Alicia Keys - The Oven Studios
Long Island, New York
Oven Studios is the personal studio of Alicia Keys. Built in the suburbs of New York, the studio was designed to be a creative, comfortable environment where Keys could create her music on her own time, in her own space. As soon as it was completed, the facility was involved in several high profile projects almost immediately, including a segment for MTV's Unplugged, which was essentially revived just for Keys.
The studio incorporates a sleek ergonomic control room that maximizes space and efficiency, while providing an abundance of light. The live room comfortably accommodates a grand piano and features two very flexible iso booths.
One of the most important priorities in the control room was to establish nice sight lines. Another priority was to straighten out the speaker situation by building speakers into the wall, a huge effort that involved installing sub woofers and air conditioning to some very hard to reach areas. To help with the low end frequency buildup, a broadband diffuser was utilized in the rear of the control room. The room was very small and if left untreated, low frequencies would have been explosive. This was not much of a concern to Storyk because WSDG had modeled it successfully on two different programs in their Switzerland office, tackling the problem frequencies: "There were two or three modes that weren't easy to deal with, but we dampened them. We put low frequency absorption underneath and a Helmholtz resonator in the back. Underneath a shelf, hidden by fabric, we put Modex absorbers and additional dampening. Another technique we used that helped involved using 1/4 inch plywood, very thin, so the whole front essentially functioned as a broadband absorber for the low end."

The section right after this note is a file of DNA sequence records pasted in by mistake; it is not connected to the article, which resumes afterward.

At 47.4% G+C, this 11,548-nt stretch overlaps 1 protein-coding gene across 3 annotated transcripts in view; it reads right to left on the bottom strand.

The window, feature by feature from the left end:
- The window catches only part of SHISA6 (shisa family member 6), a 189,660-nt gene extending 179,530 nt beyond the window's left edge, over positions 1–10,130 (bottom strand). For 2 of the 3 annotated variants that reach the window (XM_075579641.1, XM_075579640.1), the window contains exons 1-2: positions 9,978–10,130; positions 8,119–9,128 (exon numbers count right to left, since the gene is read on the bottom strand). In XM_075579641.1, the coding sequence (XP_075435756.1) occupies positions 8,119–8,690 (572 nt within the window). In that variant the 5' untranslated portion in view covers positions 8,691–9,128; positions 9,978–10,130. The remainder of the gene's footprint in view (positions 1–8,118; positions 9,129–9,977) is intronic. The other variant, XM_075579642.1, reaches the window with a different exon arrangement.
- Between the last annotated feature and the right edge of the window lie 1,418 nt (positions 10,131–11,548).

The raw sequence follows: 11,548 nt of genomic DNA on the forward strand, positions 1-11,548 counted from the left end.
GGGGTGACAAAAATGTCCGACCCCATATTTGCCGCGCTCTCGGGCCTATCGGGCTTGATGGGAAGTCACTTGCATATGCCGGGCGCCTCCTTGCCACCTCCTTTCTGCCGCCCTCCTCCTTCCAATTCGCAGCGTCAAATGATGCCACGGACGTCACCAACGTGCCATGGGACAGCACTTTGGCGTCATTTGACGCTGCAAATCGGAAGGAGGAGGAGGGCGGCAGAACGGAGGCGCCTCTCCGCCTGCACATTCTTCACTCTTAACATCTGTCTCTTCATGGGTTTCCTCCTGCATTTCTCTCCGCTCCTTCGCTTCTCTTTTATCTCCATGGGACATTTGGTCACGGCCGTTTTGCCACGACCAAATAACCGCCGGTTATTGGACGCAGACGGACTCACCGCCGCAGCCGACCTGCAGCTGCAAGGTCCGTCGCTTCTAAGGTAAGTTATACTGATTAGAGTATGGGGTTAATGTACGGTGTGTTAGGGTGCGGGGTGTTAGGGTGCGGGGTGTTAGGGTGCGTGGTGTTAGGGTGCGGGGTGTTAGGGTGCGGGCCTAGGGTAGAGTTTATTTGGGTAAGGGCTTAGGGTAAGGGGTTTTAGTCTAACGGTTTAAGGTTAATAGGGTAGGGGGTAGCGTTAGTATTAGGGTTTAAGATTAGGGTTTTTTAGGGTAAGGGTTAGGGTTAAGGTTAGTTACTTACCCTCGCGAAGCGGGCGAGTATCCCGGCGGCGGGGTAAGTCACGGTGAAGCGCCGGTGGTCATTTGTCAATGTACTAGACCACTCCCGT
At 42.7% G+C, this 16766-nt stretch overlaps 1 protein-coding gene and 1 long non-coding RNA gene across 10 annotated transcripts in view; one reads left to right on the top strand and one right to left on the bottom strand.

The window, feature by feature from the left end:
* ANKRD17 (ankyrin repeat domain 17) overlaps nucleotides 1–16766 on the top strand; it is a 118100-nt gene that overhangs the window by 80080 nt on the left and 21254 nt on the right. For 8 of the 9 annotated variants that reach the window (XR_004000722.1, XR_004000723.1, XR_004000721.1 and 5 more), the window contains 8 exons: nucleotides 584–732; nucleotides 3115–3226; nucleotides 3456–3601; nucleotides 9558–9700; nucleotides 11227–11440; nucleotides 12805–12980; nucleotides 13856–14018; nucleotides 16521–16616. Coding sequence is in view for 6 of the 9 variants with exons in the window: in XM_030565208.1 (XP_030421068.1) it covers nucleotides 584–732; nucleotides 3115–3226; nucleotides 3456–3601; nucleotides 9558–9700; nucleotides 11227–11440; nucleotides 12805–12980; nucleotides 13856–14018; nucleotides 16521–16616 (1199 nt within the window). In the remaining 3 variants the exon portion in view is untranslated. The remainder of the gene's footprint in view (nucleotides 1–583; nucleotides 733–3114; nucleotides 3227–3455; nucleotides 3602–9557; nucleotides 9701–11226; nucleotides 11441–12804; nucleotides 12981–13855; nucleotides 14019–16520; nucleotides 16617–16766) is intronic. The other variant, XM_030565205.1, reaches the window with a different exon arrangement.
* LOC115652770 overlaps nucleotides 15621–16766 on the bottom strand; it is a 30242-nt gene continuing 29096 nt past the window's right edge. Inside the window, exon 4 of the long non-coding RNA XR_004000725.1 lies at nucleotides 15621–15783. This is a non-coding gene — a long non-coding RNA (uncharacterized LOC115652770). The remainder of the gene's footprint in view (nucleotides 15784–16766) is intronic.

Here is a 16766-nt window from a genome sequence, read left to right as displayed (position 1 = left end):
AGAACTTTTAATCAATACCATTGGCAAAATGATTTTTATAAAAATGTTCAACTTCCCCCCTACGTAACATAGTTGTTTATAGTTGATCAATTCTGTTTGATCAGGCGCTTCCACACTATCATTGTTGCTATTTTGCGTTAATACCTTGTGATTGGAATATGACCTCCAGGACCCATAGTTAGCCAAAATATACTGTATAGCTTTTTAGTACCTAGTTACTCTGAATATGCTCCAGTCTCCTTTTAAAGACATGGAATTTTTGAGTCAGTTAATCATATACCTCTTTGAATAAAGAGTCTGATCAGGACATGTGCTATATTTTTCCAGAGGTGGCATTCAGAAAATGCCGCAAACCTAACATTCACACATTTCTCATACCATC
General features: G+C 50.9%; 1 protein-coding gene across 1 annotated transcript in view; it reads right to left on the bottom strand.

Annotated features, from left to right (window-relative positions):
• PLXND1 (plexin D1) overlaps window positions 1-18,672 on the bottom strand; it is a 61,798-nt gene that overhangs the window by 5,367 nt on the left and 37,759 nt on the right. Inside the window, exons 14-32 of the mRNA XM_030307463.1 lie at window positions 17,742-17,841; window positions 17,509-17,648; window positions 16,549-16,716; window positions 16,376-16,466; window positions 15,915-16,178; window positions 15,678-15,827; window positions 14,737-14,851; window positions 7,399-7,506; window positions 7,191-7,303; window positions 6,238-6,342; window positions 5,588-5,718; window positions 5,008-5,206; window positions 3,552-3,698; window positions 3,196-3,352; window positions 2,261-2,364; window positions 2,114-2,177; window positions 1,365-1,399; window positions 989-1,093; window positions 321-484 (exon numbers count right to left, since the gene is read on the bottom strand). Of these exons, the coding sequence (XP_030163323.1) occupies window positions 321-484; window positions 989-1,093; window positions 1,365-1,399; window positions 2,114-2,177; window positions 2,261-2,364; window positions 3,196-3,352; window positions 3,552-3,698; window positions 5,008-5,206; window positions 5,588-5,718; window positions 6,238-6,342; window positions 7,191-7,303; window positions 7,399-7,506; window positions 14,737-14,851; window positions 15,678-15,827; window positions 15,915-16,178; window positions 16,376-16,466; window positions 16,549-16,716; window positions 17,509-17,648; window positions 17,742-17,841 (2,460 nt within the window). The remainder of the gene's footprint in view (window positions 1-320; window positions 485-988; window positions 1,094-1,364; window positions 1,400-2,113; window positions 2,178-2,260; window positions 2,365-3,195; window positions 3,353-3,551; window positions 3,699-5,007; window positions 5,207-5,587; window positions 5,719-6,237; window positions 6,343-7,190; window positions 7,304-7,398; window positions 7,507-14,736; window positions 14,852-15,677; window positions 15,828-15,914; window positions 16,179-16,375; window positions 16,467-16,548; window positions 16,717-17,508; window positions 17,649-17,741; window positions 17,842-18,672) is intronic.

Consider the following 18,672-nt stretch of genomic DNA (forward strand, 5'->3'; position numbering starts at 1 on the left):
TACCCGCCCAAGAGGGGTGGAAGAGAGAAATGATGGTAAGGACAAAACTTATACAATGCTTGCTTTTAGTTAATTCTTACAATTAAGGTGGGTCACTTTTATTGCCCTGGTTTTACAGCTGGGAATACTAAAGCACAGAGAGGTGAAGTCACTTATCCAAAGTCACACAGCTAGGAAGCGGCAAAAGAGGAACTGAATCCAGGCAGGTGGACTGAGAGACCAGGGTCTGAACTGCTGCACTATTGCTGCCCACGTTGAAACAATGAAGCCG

In the live room, the design specified special acoustic wood slotted with holes that was imported from Europe. This wood, which is 50% absorptive, played an important function in evening out the overall frequency response. The design also employed Helmholtz resonators on the ceiling, visually reminiscent of the keys of a piano. This was a trick burying form within function, because inside the left and right protrusions (except for the middle ones), were structural columns that could not be removed; a whole building was resting on top of it.
Oven was featured on the cover of Mix Magazine. To read more, click here.
Read feature in New York Times
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